God in the Age of Kali
Reincarnation or Punar-Janma: What Evidence, to What End?
The idea of and belief in reincarnation is fundamental to Hinduism, determined by karma, the law that posits all actions have effects. This Hindu belief is now shared by a large chunk of Americans: 24 percent of Americans say they believe in reincarnation, says Lisa Miller, quoting a Harris poll. About a similar percent of Brits believe they will come back after death. Belief in reincarnation is common across the world, from the Inuits to Buddhists. And Adi Shankara, the great Hindu philosopher, sang of samsara and of the yoke of rebirth:
punarapi jananam punarapi maranam
punarapi jananii jathare shayanam
iha samsaare bahudustaare
kripayaa apaare paahi muraare
("Born again, death again, birth again to stay in the mother's womb! It is indeed hard to cross this boundless ocean of samsara. Oh Murari! Redeem me through Thy mercy.")
And God Himself took birth in the form of Krishna, the son of Devaki and Vasudeva, to defeat Kamsa, the evil king. Almost every Hindu myth, epic, purana, and punya katha (sacred story) includes a story of reincarnation. But recently, arguing with a skeptical cousin, I was forced to confront the idea of birth and re-birth again, and had to muster all my energies to counter a forceful rebuttal from a determined debater! But he is only the latest reincarnation of the materialists of old, the lokaayatas/chaarvakas who rejected the idea of reincarnation and spiritual insight. So, in many ways our questions are old, and our answers haven't changed, nor are our quarrels different. We could go our own believing or unbelieving ways, and life would go on.
But how did we come to believe in reincarnation? To get there we have to first enquire about karma, free will, and morality. If one does not have free will, morality is not part of the equation of life. Only when we choose to act are we ethically responsible. Of course, there is always the accompanying question about whether we have free will or whether it comes shackled and fettered. Mahadevan argues that Hinduism offers the theory of karma as a solution: karma stands for free will, and we should consider ourselves responsible for our present state/fate. Life is not a game of chance or caprice or a statistical probability; our actions in the past shape our life at present, and how we behave now in turn conditions the future. Karma is based on the concept of Rta -- order, both physical as well as moral—and Gods are the guardians of rta. Good people follow the path of rta, which later came to embody Vedic ritual, and still later, in the Upanishads, came to mean both action and the results of action. Action both produces a result and affects one's character, leaving an impression on the mind of the doer.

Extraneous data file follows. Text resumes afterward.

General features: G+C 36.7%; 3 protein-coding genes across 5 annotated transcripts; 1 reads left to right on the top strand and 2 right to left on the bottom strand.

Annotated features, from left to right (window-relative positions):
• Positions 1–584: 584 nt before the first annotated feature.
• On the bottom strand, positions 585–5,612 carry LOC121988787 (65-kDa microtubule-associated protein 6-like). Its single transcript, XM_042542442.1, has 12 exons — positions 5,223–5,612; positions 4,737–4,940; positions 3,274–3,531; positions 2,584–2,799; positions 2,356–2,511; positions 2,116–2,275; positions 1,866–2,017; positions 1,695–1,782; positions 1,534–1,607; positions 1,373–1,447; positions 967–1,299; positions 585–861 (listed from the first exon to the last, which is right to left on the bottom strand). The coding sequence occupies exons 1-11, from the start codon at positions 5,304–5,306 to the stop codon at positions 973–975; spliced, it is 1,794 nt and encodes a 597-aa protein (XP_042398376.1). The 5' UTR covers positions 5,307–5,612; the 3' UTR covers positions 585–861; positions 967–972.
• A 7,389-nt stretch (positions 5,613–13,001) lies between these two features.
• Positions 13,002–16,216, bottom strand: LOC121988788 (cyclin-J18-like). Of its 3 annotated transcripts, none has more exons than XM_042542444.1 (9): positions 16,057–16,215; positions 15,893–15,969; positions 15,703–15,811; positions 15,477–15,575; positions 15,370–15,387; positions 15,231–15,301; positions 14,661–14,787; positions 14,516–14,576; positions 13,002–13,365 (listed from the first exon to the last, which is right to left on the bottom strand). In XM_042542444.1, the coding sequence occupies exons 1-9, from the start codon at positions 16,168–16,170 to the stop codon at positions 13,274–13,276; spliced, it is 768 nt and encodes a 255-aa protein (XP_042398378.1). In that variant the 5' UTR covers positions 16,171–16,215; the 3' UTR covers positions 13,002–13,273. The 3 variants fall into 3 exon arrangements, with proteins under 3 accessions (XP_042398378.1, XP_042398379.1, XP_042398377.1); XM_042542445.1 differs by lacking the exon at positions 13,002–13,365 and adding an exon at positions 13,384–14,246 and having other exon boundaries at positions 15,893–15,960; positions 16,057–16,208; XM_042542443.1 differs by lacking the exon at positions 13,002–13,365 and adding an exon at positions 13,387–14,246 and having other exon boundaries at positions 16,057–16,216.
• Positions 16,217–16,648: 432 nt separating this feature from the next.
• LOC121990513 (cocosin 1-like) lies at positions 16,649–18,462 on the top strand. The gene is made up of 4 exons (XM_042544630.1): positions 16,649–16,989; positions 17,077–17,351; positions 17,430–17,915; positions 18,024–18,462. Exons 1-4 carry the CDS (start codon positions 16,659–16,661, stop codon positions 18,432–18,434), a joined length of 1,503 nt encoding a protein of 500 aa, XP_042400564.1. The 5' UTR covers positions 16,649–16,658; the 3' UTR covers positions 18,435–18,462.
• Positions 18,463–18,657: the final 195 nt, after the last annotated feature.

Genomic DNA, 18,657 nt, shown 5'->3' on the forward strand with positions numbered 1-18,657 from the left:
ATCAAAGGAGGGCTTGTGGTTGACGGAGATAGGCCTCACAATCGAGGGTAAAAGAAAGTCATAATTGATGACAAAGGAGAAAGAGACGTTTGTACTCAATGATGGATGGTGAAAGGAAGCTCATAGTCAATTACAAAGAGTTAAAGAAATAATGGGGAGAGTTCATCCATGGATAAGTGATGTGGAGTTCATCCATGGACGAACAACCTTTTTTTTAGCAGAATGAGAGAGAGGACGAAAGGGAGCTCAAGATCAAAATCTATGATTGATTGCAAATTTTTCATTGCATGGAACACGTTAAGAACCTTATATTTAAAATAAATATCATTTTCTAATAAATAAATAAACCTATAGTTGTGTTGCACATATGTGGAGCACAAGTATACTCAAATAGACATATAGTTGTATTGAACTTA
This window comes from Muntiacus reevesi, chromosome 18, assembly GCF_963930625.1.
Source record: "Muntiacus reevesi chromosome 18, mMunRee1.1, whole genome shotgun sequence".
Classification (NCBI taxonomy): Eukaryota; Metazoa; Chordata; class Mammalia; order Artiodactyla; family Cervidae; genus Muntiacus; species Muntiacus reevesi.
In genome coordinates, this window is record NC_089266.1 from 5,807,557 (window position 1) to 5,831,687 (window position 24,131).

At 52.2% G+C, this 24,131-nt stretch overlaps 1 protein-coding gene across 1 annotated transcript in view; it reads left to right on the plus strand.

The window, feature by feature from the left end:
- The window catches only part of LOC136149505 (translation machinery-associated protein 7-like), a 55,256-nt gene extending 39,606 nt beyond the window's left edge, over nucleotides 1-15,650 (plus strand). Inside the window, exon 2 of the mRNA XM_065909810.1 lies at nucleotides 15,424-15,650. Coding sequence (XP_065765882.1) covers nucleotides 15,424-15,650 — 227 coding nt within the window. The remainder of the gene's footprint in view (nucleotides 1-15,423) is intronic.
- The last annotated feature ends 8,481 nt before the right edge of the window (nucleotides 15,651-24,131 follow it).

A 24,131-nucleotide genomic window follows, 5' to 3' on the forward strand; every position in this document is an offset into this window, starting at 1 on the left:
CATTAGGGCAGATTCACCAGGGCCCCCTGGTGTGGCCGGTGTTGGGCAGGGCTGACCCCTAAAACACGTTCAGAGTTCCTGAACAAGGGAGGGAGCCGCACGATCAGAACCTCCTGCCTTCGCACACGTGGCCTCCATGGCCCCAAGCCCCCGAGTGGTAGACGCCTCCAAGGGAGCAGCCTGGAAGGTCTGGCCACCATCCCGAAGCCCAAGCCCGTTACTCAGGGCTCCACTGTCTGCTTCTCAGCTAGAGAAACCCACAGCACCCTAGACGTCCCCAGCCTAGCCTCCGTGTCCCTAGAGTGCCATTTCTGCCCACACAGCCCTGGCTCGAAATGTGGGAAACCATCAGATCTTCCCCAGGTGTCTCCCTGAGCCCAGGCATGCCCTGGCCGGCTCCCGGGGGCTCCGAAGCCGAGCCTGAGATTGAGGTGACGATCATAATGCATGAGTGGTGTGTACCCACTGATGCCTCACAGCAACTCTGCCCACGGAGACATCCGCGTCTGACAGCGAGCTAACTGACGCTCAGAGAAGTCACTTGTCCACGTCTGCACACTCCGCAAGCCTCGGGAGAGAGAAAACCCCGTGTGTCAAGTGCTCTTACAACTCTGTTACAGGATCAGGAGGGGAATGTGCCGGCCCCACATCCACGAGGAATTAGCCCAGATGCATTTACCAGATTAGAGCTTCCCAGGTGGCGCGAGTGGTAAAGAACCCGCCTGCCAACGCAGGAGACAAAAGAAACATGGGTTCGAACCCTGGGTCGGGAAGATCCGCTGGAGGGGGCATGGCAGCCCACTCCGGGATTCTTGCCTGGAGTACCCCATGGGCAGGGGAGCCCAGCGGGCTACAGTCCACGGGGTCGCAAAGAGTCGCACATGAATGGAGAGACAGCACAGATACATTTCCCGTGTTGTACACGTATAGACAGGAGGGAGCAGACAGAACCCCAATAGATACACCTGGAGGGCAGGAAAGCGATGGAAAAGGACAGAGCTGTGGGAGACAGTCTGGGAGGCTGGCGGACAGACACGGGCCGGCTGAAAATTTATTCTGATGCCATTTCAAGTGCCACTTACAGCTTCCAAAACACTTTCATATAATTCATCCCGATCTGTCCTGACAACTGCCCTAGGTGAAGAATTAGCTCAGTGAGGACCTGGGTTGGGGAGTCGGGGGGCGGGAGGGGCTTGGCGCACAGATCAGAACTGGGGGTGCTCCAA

Ramesh Rao, Professor and Chair, DN3 Program, Columbus State University, Columbus, GA, is the author of two books on Indian politics and society and has written numerous op-eds for newspapers and magazines in India, the U.S., and the U.K. Ramesh served as Human Rights Coordinator and Executive Council member at the Hindu American Foundation between 2004-2013. He spent the first twenty-eight years of his life in India where he worked as a bank officer, a school teacher, and a copy editor. He received his MS in Mass Communication from the University of Southern Mississippi, and his PhD in Communication from Michigan State University. He taught at Truman State University in Kirksville, MO, and Longwood University in Farmville, VA, before he joined Columbus State University. He lives with wife Sujaya, and son Sudhanva in Columbus, GA.